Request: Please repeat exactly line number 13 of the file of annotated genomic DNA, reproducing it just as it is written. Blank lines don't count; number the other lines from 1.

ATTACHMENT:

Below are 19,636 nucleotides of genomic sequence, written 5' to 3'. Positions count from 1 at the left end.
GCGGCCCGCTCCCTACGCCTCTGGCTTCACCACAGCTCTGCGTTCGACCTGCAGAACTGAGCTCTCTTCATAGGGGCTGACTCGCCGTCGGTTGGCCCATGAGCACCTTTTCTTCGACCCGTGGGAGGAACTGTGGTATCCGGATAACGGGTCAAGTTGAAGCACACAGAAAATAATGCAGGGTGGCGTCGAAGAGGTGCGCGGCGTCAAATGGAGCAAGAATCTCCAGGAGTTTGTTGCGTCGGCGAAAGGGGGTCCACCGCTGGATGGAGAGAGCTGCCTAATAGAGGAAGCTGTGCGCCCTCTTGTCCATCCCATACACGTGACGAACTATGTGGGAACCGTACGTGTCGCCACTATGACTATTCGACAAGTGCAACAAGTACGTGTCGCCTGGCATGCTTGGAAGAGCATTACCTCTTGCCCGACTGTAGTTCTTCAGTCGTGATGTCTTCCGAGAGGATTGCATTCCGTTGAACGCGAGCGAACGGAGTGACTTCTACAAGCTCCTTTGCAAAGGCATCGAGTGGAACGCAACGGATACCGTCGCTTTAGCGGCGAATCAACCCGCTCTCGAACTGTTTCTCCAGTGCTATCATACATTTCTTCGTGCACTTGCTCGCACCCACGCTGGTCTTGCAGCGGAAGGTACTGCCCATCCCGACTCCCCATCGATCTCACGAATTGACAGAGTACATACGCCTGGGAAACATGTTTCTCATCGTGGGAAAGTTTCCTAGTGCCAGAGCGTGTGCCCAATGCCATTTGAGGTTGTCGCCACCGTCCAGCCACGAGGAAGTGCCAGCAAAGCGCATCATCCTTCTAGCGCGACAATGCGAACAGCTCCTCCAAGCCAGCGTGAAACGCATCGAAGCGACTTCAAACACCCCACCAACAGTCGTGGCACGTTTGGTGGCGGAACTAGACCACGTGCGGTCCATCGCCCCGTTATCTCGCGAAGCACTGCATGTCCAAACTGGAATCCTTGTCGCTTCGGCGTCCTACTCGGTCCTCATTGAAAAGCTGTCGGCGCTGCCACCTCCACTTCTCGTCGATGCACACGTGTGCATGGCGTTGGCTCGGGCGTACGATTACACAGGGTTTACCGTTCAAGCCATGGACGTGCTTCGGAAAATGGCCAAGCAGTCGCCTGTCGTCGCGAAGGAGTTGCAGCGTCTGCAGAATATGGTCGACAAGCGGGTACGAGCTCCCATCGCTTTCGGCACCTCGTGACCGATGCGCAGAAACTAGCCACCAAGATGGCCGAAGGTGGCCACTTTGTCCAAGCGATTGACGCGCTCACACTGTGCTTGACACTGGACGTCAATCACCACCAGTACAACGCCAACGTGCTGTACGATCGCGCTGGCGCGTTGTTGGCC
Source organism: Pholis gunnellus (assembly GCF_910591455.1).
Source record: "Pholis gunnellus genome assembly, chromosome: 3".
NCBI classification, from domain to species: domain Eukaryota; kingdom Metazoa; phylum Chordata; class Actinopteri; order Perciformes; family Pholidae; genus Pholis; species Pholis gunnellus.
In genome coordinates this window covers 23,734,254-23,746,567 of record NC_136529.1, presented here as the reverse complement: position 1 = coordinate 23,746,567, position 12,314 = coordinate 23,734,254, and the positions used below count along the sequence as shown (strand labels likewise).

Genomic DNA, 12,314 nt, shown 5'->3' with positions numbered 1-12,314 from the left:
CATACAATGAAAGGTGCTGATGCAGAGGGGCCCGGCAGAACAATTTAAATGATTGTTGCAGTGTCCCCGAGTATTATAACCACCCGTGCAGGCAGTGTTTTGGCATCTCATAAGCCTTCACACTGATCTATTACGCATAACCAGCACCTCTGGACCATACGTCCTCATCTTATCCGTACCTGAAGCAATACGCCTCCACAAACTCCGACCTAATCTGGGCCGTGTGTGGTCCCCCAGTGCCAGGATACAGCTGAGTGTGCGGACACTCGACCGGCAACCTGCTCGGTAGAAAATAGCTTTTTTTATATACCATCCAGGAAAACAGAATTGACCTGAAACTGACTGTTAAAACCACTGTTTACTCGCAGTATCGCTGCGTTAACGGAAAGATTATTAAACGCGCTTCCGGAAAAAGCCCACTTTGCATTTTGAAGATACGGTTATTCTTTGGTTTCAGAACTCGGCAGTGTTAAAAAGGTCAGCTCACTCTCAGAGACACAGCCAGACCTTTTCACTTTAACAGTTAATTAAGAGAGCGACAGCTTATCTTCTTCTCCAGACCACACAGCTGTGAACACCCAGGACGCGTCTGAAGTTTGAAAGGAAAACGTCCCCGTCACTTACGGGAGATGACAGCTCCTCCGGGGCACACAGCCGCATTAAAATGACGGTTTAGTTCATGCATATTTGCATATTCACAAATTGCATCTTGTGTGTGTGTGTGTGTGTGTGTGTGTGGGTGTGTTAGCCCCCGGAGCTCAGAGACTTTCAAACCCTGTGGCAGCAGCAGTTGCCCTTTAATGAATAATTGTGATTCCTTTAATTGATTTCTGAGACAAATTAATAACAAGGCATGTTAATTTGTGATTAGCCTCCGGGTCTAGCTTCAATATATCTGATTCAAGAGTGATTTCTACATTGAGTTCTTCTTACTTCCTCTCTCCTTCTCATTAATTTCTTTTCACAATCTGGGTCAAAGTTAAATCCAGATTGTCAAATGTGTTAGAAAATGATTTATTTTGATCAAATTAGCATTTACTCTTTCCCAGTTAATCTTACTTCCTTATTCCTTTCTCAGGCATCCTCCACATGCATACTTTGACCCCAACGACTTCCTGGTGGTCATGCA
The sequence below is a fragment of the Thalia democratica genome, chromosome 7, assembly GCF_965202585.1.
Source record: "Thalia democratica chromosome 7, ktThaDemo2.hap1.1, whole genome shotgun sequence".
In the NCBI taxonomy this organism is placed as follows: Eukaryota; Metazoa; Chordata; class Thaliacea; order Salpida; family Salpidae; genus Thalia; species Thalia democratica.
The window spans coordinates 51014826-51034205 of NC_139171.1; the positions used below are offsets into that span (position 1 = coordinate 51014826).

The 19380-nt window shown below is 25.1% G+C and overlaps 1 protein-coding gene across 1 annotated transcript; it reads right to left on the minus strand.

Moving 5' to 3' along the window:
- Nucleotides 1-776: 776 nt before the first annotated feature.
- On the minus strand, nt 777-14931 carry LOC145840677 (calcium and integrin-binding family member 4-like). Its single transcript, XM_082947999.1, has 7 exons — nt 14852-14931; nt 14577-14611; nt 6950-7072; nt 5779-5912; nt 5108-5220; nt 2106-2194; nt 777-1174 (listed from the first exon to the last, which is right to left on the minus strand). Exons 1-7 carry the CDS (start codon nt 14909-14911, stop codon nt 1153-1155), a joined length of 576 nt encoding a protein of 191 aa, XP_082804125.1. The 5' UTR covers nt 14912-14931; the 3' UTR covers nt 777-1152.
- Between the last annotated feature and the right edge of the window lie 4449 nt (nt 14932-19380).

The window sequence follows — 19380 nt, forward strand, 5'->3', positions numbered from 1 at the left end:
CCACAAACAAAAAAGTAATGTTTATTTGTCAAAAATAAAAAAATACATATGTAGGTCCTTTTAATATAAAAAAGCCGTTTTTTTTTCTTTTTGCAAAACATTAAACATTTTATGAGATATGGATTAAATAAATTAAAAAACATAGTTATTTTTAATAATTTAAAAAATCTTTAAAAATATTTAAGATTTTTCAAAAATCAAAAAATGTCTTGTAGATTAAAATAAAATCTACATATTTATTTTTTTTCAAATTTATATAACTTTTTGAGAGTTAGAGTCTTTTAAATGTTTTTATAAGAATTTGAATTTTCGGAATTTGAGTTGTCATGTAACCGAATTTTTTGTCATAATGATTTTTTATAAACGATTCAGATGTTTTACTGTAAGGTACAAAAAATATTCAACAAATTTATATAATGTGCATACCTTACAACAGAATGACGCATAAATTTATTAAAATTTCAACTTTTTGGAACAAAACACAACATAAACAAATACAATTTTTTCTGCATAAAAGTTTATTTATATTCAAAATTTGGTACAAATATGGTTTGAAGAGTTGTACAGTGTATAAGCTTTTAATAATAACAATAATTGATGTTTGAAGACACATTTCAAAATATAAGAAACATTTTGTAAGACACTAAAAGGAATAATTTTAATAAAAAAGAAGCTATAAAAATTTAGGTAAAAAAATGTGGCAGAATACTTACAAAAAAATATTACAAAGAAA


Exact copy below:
The 19380-nt window shown below is 25.1% G+C and overlaps 1 protein-coding gene across 1 annotated transcript; it reads right to left on the minus strand.